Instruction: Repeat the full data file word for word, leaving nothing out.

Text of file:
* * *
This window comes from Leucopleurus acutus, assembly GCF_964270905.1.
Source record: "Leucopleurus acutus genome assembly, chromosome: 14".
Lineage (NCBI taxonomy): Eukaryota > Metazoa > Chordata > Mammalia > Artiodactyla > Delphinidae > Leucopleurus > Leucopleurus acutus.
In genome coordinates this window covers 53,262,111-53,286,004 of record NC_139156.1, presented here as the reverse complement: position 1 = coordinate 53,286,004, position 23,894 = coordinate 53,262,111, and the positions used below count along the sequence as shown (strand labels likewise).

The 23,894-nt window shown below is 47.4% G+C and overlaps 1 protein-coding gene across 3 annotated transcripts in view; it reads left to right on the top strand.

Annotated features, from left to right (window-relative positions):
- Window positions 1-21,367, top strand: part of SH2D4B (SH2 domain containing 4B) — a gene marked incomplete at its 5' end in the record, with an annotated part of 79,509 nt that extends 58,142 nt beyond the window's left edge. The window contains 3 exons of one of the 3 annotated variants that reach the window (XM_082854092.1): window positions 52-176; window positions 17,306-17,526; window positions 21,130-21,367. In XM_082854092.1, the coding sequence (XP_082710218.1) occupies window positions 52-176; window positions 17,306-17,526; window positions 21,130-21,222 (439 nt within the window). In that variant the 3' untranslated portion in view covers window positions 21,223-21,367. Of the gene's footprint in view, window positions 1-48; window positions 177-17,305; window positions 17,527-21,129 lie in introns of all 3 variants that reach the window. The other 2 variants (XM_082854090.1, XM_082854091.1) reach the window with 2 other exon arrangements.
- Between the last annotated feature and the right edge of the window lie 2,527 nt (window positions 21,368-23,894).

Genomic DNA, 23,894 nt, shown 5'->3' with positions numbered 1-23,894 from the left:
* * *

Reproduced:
This window comes from Leucopleurus acutus, assembly GCF_964270905.1.
Source record: "Leucopleurus acutus genome assembly, chromosome: 14".
Lineage (NCBI taxonomy): Eukaryota > Metazoa > Chordata > Mammalia > Artiodactyla > Delphinidae > Leucopleurus > Leucopleurus acutus.
In genome coordinates this window covers 53,262,111-53,286,004 of record NC_139156.1, presented here as the reverse complement: position 1 = coordinate 53,286,004, position 23,894 = coordinate 53,262,111, and the positions used below count along the sequence as shown (strand labels likewise).

The 23,894-nt window shown below is 47.4% G+C and overlaps 1 protein-coding gene across 3 annotated transcripts in view; it reads left to right on the top strand.

Annotated features, from left to right (window-relative positions):
- Window positions 1-21,367, top strand: part of SH2D4B (SH2 domain containing 4B) — a gene marked incomplete at its 5' end in the record, with an annotated part of 79,509 nt that extends 58,142 nt beyond the window's left edge. The window contains 3 exons of one of the 3 annotated variants that reach the window (XM_082854092.1): window positions 52-176; window positions 17,306-17,526; window positions 21,130-21,367. In XM_082854092.1, the coding sequence (XP_082710218.1) occupies window positions 52-176; window positions 17,306-17,526; window positions 21,130-21,222 (439 nt within the window). In that variant the 3' untranslated portion in view covers window positions 21,223-21,367. Of the gene's footprint in view, window positions 1-48; window positions 177-17,305; window positions 17,527-21,129 lie in introns of all 3 variants that reach the window. The other 2 variants (XM_082854090.1, XM_082854091.1) reach the window with 2 other exon arrangements.
- Between the last annotated feature and the right edge of the window lie 2,527 nt (window positions 21,368-23,894).

Genomic DNA, 23,894 nt, shown 5'->3' with positions numbered 1-23,894 from the left: